Saturday, March 24, 2012

LeBron James, Miami Heat Show Support for Trayvon Martin

This from Schooled in Sports:
The shooting death of Trayvon Martin, a 17-year-old Fla. student, has caught the nation's attention in recent weeks, in no small part due to the power of social media.

[Friday] LeBron James and the rest of his Miami Heat teammates got involved.

Right before 1:30 p.m. ET, James tweeted out the picture above, of him and his teammates all draped in hoodies, in honor of Martin, who was wearing a hoodie when he was shot on Feb. 26. Along with the picture, James tweeted the hashtags #WeAreTrayvonMartin, #Hoodies, #Stereotyped, and #WeWantJustice.

Sources told The Palm Beach Post that James had been trying to organize the photo with teammates for a few days.

James' teammate, Dwyane Wade, had tweeted a picture of himself draped in a hoodie earlier Friday, with the hashtags #hoodies, #stereotype, and #trayvonmartin.

Wade told the Associated Press that he posted the picture because, "as a father, it hits home."

President Barack Obama made similar comments earlier Friday, too.

"You know, if I had a son, he'd look like Trayvon," President Obama said in a news conference, according to the New York Times.

"When I think about this boy, I think about my own kids," the president said.

Photo: Miami Heat players pose in hoodies in honor of Trayvon Martin, a 17-year-old Fla. student who was recently gunned down while wearing a hoodie. (Photo via LeBron James' twitter handle, @KingJames)


Anonymous said...

All the money and media attention they get and this is what they decide to try to make a statement about and this is the best they can do? Wonder how much time these guys spend in Dade County using their influence to really help kids?

Anonymous said...

It is an unfortuante incident, but where are these guys making their symbolic statements when other kids are harmed or kids are the ones who do the killing? Why this one? Like so many incidents which catch and inflame the media/public attention, I think we will find out that what actually occurred was not what is being portrayed by some who have an agenda well beyond simply seeking the truth or justice.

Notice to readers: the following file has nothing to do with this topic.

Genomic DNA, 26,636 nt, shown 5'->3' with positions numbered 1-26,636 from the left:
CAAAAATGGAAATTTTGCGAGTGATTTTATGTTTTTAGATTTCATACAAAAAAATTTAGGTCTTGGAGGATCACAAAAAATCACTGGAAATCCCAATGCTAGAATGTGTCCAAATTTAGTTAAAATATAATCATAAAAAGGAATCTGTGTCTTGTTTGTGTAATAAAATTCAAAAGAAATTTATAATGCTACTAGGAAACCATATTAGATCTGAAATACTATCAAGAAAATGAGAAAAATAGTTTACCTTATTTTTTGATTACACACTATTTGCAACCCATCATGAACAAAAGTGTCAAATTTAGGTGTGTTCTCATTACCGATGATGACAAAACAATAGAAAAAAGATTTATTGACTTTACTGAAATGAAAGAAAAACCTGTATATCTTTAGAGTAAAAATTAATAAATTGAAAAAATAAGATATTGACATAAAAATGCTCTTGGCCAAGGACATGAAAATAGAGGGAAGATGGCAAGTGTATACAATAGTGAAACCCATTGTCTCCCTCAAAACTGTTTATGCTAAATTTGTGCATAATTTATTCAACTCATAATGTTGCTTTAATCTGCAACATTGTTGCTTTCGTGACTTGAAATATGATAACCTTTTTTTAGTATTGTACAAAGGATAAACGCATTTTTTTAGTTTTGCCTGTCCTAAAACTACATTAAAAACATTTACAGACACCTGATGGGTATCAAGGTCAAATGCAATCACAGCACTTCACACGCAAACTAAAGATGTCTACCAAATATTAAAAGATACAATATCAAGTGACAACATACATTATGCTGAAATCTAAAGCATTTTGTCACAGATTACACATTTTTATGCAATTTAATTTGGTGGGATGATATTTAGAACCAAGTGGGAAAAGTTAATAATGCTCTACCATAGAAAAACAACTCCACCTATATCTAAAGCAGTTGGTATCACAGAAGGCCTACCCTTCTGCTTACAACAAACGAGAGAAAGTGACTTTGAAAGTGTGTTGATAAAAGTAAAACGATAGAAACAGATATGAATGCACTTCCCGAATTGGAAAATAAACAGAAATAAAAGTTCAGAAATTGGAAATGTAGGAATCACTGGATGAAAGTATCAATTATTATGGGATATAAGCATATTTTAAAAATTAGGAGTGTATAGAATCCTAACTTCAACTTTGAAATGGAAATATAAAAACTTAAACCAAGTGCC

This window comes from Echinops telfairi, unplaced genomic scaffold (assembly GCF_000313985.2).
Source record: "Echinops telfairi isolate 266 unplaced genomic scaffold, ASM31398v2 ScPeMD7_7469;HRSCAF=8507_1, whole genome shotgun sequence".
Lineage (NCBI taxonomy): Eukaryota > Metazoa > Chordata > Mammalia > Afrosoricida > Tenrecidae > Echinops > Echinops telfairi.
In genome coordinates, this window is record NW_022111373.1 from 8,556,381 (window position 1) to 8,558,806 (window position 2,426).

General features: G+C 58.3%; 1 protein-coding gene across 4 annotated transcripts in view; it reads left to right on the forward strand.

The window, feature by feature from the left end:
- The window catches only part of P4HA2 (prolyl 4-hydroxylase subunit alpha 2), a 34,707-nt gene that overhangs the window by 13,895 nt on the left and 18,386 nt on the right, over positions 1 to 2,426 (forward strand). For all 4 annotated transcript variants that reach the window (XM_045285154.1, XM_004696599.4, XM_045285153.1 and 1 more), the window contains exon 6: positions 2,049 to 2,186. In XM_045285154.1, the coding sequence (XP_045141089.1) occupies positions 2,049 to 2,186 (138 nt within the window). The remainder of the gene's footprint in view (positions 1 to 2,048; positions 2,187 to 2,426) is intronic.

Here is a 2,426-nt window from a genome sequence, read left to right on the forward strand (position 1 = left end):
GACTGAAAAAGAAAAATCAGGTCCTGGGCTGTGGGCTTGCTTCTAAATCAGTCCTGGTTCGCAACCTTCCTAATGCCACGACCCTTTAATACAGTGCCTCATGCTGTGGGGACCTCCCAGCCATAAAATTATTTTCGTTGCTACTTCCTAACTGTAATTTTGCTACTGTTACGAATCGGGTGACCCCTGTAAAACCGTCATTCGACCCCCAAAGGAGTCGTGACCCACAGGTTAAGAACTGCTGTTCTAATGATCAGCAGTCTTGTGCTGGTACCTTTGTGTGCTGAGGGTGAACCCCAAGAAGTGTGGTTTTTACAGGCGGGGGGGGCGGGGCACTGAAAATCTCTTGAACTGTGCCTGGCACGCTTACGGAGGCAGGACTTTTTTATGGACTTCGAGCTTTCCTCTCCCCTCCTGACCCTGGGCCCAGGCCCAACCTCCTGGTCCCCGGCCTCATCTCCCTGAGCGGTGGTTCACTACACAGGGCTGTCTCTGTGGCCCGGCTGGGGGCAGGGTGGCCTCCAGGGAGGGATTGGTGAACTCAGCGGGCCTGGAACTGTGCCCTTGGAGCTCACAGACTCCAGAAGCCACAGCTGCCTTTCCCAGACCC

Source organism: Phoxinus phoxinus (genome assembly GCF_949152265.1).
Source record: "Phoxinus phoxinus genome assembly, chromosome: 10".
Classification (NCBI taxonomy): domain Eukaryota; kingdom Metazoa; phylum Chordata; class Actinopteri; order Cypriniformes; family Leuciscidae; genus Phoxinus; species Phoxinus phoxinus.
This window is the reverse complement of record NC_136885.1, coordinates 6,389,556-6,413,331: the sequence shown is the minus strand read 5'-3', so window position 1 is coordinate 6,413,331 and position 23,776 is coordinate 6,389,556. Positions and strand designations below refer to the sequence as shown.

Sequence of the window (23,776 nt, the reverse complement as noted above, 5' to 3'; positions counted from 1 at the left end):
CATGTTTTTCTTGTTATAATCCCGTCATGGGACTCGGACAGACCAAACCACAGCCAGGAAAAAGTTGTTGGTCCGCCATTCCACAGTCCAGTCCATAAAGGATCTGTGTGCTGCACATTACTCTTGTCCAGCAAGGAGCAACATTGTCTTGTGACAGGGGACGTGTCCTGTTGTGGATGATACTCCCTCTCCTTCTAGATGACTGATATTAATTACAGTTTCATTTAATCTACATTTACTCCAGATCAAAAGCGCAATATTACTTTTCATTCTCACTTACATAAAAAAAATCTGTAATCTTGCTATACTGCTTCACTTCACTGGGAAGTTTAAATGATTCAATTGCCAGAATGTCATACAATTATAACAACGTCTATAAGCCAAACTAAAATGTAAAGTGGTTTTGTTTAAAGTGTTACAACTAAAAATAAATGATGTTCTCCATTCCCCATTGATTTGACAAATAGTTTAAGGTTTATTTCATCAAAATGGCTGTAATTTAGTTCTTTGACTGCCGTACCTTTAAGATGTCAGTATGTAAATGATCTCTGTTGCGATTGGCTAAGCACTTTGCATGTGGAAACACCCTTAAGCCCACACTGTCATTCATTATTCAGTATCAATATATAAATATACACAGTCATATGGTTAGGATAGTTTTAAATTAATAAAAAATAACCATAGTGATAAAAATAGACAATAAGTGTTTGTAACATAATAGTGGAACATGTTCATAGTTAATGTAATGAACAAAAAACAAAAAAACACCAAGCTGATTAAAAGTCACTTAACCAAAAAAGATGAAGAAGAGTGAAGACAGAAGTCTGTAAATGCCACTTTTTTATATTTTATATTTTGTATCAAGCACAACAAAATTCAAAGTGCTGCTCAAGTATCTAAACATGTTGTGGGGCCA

Certainly the review of deadly force should be closely examined and charges filed if there was a criminal act, but lets not elevate this kid into something he wasn't. Reports now are that he had just been suspended for possible drug possession and when confronted on private property he attacks (hits and breaks the nose) an adult who has contacted the police to seek their assistance. This doesn't have anything to do with hoodies or racial stereotypes. Coincidentally do you think they would be wearing a jacket or hat like the adult if instead he had been beaten to death?

Double standard goes both way folks.

Anonymous said...

I thought the current mantra of NBA players was to declare that they were not role models for our youth - what's up with this? These guys want to make a statement about violance toward black youths they need to collectively employ their financial and public identity in something a little more tangible than a single picture of them all wearing hoodies. Enough symbolism, the kids need substance.